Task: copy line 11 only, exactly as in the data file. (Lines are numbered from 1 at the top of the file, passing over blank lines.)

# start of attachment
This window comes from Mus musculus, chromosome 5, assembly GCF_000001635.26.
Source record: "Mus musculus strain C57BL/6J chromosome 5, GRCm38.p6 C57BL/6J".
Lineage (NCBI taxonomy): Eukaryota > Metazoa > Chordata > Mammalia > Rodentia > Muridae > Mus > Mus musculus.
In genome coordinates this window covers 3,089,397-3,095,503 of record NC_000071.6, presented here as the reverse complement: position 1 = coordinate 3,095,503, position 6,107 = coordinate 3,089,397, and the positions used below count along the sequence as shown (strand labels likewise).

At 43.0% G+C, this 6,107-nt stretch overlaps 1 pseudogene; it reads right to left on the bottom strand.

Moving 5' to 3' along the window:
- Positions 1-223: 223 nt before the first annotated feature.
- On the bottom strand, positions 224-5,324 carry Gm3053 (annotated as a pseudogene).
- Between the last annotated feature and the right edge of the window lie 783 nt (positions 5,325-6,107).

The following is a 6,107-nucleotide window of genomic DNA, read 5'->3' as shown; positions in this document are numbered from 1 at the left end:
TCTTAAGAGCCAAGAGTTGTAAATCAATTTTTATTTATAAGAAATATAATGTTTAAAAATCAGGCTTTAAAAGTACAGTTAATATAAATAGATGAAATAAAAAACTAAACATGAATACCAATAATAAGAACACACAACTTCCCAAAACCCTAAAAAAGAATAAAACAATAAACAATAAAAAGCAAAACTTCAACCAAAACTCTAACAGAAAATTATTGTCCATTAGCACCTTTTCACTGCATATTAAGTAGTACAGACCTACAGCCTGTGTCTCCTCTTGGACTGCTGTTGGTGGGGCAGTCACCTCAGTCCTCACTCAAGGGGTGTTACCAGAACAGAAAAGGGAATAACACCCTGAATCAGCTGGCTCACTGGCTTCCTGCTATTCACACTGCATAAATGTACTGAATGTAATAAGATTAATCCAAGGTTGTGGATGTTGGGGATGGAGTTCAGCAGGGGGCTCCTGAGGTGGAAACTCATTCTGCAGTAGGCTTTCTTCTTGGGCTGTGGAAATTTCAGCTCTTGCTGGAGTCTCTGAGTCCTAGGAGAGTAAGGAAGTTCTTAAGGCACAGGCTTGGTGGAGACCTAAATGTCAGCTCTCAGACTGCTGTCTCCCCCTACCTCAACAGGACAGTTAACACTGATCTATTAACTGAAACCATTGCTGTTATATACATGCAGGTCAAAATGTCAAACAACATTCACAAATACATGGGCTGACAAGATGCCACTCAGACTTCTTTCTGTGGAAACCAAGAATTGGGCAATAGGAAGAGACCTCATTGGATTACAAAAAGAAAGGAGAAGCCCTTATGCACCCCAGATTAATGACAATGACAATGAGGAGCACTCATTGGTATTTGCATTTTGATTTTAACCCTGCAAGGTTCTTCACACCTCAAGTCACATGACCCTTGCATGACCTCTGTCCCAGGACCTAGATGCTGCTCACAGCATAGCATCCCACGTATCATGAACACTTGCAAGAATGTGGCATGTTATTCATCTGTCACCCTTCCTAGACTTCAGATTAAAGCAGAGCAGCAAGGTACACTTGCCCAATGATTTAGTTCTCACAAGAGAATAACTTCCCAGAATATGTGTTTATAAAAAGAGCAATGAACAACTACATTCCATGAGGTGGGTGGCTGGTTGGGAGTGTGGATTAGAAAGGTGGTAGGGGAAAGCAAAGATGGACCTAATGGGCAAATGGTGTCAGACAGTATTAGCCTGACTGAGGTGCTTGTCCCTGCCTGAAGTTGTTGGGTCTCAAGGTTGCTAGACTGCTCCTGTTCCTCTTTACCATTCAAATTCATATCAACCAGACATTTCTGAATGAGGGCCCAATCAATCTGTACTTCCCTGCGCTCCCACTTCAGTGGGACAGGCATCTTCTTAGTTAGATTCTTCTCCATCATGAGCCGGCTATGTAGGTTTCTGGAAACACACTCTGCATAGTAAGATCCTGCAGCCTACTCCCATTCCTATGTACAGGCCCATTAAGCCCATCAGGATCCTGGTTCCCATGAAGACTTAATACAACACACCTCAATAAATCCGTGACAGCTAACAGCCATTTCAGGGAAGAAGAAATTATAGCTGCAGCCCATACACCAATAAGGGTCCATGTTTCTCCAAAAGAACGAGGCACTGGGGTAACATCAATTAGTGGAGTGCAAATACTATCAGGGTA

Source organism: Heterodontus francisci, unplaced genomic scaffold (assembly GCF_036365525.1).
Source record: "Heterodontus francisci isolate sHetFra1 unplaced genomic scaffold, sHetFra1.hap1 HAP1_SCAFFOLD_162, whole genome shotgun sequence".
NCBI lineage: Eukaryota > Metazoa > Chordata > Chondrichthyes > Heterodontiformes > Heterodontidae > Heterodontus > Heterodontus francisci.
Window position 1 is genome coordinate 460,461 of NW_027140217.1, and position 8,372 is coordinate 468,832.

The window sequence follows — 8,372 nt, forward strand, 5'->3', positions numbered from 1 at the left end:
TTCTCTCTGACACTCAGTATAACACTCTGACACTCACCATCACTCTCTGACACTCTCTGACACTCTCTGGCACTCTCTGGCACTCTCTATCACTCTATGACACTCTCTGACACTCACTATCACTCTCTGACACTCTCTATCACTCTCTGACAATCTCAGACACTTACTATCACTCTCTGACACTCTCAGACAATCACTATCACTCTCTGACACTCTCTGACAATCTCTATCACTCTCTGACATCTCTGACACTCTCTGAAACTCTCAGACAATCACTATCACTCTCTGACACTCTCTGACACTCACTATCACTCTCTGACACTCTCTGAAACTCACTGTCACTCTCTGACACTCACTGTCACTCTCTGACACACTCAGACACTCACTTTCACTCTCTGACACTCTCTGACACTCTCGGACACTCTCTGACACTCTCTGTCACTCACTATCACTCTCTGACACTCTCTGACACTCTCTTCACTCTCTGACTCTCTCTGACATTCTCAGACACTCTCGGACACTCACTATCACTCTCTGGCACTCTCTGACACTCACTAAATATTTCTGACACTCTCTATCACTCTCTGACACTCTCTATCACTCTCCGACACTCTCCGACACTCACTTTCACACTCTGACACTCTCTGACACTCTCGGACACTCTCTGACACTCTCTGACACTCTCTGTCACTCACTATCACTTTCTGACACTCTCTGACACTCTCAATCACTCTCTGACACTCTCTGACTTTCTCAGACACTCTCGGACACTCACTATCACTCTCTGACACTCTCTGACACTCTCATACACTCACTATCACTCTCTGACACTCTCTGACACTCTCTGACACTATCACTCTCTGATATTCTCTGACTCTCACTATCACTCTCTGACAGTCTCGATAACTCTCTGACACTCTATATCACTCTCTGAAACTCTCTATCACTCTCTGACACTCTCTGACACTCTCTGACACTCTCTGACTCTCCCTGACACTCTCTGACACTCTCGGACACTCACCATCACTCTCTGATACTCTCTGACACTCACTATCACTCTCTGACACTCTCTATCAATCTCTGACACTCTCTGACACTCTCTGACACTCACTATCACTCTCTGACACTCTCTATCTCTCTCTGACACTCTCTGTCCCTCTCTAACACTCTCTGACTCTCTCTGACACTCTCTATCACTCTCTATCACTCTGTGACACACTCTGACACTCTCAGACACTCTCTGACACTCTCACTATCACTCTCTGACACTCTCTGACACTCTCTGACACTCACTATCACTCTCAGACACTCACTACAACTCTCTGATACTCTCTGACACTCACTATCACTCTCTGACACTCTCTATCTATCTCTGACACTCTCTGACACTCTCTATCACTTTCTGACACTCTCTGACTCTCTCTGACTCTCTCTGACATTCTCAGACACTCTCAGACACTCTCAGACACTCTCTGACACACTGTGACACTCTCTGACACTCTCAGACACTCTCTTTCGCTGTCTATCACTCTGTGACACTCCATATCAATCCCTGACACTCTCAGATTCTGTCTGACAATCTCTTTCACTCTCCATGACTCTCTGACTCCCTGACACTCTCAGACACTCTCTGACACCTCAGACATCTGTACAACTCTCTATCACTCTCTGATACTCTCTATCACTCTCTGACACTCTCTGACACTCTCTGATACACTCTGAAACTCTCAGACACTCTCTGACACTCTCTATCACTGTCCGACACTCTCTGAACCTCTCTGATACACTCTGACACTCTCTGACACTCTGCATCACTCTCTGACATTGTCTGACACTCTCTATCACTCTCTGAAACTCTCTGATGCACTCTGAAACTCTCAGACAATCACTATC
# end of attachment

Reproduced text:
TCTTAAGAGCCAAGAGTTGTAAATCAATTTTTATTTATAAGAAATATAATGTTTAAAAATCAGGCTTTAAAAGTACAGTTAATATAAATAGATGAAATAAAAAACTAAACATGAATACCAATAATAAGAACACACAACTTCCCAAAACCCTAAAAAAGAATAAAACAATAAACAATAAAAAGCAAAACTTCAACCAAAACTCTAACAGAAAATTATTGTCCATTAGCACCTTTTCACTGCATATTAAGTAGTACAGACCTACAGCCTGTGTCTCCTCTTGGACTGCTGTTGGTGGGGCAGTCACCTCAGTCCTCACTCAAGGGGTGTTACCAGAACAGAAAAGGGAATAACACCCTGAATCAGCTGGCTCACTGGCTTCCTGCTATTCACACTGCATAAATGTACTGAATGTAATAAGATTAATCCAAGGTTGTGGATGTTGGGGATGGAGTTCAGCAGGGGGCTCCTGAGGTGGAAACTCATTCTGCAGTAGGCTTTCTTCTTGGGCTGTGGAAATTTCAGCTCTTGCTGGAGTCTCTGAGTCCTAGGAGAGTAAGGAAGTTCTTAAGGCACAGGCTTGGTGGAGACCTAAATGTCAGCTCTCAGACTGCTGTCTCCCCCTACCTCAACAGGACAGTTAACACTGATCTATTAACTGAAACCATTGCTGTTATATACATGCAGGTCAAAATGTCAAACAACATTCACAAATACATGGGCTGACAAGATGCCACTCAGACTTCTTTCTGTGGAAACCAAGAATTGGGCAATAGGAAGAGACCTCATTGGATTACAAAAAGAAAGGAGAAGCCCTTATGCACCCCAGATTAATGACAATGACAATGAGGAGCACTCATTGGTATTTGCATTTTGATTTTAACCCTGCAAGGTTCTTCACACCTCAAGTCACATGACCCTTGCATGACCTCTGTCCCAGGACCTAGATGCTGCTCACAGCATAGCATCCCACGTATCATGAACACTTGCAAGAATGTGGCATGTTATTCATCTGTCACCCTTCCTAGACTTCAGATTAAAGCAGAGCAGCAAGGTACACTTGCCCAATGATTTAGTTCTCACAAGAGAATAACTTCCCAGAATATGTGTTTATAAAAAGAGCAATGAACAACTACATTCCATGAGGTGGGTGGCTGGTTGGGAGTGTGGATTAGAAAGGTGGTAGGGGAAAGCAAAGATGGACCTAATGGGCAAATGGTGTCAGACAGTATTAGCCTGACTGAGGTGCTTGTCCCTGCCTGAAGTTGTTGGGTCTCAAGGTTGCTAGACTGCTCCTGTTCCTCTTTACCATTCAAATTCATATCAACCAGACATTTCTGAATGAGGGCCCAATCAATCTGTACTTCCCTGCGCTCCCACTTCAGTGGGACAGGCATCTTCTTAGTTAGATTCTTCTCCATCATGAGCCGGCTATGTAGGTTTCTGGAAACACACTCTGCATAGTAAGATCCTGCAGCCTACTCCCATTCCTATGTACAGGCCCATTAAGCCCATCAGGATCCTGGTTCCCATGAAGACTTAATACAACACACCTCAATAAATCCGTGACAGCTAACAGCCATTTCAGGGAAGAAGAAATTATAGCTGCAGCCCATACACCAATAAGGGTCCATGTTTCTCCAAAAGAACGAGGCACTGGGGTAACATCAATTAGTGGAGTGCAAATACTATCAGGGTA